This year the season of Lent might feel difficult to embrace. In a time when traditionally people give up things, I’ve heard at least one pastor say, “Haven’t we given up enough in the past year. It is like we never left Lent 2020. Do we really need to give up anything else?” (It might also be that “giving up” stuff is not the only way – or even the best way – to observe Lent.)
Across Mennonite Church USA many congregations are using the Lenten theme “Deep calls to Deep.” While I find this phrase intriguing, it is not all that self-explanatory, at least to me. Based on a verse from Psalm 42, “deep calls to deep” wavers between beauty and despair, just like Psalm 42 itself.
I looked up this verse in several different translations to see if it would help me make sense of it. In Hebrew, the verse seems to read “ocean depths call to ocean depths.” The Message paraphrase is – “chaos calls to chaos.”
No doubt about it, deep can be dangerous:
- deep depression
- deep debt
- deep into conspiracies
- deep fake
- deep state
- deep doo doo
And deep can be comforting:
- deep dazzling darkness
- deep sleep
- deep dive
- deep comfy couch
- deep dish pizza
You can dig yourself into a deep hole. That might mean you are literally knee high in the dirt or that you have made life difficult for yourself. When something is significant, we say it is deep. When something is troubling, we say it is deep.
The Gaelic blessing wishes:
Deep peace of the running waves,
deep peace of the glowing air,
deep peace of the quiet earth,
deep peace of the shining stars
deep peace of Christ to you.
Deep is at once both literal and figurative. In the texts today, the flood waters in Genesis definitely cause chaos. In Mark, the baptismal waters elicit a dove of blessing from the skies. So… deep calls to deep.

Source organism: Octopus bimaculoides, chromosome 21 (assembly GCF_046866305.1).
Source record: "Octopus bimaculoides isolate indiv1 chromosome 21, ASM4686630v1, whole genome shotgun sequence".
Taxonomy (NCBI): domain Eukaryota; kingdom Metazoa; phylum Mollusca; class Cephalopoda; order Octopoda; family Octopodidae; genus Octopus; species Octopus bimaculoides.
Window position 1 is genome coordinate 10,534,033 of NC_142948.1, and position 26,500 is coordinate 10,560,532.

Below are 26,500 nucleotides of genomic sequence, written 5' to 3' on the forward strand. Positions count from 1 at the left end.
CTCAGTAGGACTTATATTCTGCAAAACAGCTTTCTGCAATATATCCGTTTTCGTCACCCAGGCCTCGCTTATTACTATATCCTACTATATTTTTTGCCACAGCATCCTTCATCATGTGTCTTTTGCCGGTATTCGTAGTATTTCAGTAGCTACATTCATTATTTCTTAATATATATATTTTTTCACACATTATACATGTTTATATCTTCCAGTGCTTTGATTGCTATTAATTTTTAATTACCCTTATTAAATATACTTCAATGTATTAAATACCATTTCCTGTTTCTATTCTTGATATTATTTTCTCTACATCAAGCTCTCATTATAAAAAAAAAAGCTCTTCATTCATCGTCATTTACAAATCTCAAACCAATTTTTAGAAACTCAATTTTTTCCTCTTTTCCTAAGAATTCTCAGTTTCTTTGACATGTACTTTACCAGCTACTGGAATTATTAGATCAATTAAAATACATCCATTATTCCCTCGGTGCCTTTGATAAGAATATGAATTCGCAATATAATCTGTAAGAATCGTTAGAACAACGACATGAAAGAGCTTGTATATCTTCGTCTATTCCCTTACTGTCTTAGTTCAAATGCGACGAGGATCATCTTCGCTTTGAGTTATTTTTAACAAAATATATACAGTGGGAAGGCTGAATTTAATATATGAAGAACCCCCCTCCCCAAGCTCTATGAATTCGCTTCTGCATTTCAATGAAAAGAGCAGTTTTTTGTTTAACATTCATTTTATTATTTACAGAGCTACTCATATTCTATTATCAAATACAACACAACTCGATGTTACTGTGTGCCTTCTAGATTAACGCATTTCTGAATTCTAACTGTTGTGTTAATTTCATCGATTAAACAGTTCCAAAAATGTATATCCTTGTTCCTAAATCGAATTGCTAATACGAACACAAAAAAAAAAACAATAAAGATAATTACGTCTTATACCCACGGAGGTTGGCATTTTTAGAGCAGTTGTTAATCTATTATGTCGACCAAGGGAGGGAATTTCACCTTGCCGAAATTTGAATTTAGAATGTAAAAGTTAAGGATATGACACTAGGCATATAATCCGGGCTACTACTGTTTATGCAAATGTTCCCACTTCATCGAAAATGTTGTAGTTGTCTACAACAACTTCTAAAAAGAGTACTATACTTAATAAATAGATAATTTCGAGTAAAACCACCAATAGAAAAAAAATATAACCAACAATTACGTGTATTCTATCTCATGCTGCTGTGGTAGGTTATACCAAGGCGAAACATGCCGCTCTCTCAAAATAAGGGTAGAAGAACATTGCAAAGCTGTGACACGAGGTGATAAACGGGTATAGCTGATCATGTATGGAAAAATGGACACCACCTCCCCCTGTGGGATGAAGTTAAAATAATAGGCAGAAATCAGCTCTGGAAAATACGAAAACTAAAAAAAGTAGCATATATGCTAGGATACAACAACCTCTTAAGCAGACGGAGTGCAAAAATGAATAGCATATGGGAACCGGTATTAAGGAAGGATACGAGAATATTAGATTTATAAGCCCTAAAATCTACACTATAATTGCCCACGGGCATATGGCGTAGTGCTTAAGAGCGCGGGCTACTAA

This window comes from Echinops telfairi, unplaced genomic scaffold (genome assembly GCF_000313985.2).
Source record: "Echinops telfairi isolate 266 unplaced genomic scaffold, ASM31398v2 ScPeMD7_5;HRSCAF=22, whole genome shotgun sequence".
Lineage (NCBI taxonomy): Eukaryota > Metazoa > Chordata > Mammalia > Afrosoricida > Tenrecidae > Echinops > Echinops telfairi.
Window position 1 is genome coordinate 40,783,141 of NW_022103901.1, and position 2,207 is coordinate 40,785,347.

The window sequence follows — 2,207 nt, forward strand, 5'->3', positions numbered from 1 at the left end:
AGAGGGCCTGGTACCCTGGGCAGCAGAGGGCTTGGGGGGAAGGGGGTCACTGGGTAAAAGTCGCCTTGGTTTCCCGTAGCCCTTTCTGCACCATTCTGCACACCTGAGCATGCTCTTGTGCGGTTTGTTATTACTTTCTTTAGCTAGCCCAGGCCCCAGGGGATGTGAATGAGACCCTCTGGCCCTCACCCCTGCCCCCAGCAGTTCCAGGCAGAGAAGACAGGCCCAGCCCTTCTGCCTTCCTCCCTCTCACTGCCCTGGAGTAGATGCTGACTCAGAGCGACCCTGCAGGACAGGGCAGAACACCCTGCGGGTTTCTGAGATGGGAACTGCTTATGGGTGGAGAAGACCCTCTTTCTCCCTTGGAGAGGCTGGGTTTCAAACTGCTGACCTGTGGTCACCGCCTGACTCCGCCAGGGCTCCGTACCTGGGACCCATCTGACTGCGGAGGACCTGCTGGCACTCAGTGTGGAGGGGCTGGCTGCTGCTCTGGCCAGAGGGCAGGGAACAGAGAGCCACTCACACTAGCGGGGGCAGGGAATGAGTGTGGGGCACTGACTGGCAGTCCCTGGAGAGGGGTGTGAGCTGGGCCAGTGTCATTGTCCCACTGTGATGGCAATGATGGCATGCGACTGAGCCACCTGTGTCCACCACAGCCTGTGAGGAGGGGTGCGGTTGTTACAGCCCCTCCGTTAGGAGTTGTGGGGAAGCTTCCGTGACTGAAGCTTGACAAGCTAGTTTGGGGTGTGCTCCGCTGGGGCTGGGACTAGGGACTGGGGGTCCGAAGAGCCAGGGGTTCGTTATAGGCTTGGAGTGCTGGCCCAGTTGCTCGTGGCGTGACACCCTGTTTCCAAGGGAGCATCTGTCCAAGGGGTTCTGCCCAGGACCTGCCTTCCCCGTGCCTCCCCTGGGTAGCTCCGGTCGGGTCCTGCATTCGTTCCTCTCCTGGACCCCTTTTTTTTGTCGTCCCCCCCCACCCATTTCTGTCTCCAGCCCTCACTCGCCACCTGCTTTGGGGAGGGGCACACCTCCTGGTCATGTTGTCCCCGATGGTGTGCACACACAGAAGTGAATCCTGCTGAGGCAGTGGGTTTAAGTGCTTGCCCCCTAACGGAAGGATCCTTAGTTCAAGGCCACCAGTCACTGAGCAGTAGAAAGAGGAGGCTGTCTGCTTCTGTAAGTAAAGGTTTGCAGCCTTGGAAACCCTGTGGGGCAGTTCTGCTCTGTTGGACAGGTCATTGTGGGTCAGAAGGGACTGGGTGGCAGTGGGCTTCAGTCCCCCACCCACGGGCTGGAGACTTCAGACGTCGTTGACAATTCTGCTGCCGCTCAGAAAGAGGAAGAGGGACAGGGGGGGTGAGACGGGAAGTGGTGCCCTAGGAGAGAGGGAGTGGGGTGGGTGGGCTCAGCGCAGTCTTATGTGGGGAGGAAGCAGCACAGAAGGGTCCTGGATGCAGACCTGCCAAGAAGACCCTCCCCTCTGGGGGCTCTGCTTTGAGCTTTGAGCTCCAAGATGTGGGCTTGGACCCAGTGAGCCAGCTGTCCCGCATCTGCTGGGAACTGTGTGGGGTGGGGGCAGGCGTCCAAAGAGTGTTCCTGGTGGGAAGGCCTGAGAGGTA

Wendy and Anna know about deep. They are scuba-divers. Anna says: When you scuba dive you get to enter an entirely different world. The best way I can describe it is feeling like the epitome of an observer. You are just there to look and things are functioning fairly normally despite your presence – for the most part the animals are unbothered by your presence. You get to see all of the different types of fish and other sea creatures in their natural habitat.
Wendy says: When I’m first descending for a dive, I have about 60 seconds where I’m like “WHAT AM I DOING??!!” anxiety because we are in fact going 50-60 feet underwater. But that fades away as I see the coral, the fish, and feel the anticipation of seeing something super exciting like a turtle, shark or stingray. It’s relaxing and amazing and everything else in life fades away as I immerse myself in this whole other ecosystem – that exists without our really thinking about it most of the time.”
This kind of deep is not fake or chaos. It is not comfy or pizza. It is a different magnitude altogether.
I have never been scuba diving. But what Wendy and Anna describe sounds a little bit like that mysterious feeling of being totally engrossed and lost in something while at the same time seeing clearly in a way that you didn’t know was possible. It doesn’t happen to me very often but sometimes when I sit in silence for long enough I catch a glimpse. OR it can happen in a loud and noisy group that is working together for a common goal and for just a moment it seems like we have come near the Reign of God. It is just a flicker and then it is gone. Maybe scuba diving is a short cut to deep spirituality.
Jesus’ baptism is a deep experience for him. He feels the water from the Jordan River on his head, over his body. Does it remind him of the story of creation from Genesis 1, water separated from water? And the flood waters, how Noah and his family were saved from drowning.
Surely he remembers the water of the Red Sea when his ancestors came out of slavery to freedom. And as he stands in the water, he must be aware of the story about this very same river, the Jordan, where Joshua piled stones to mark that God was with the Israelites as they crossed the river into the Promised Land. Jesus’ body and spirit might even have a lingering sense of the waters of his mother’s womb, the waters that created, held and nurtured him.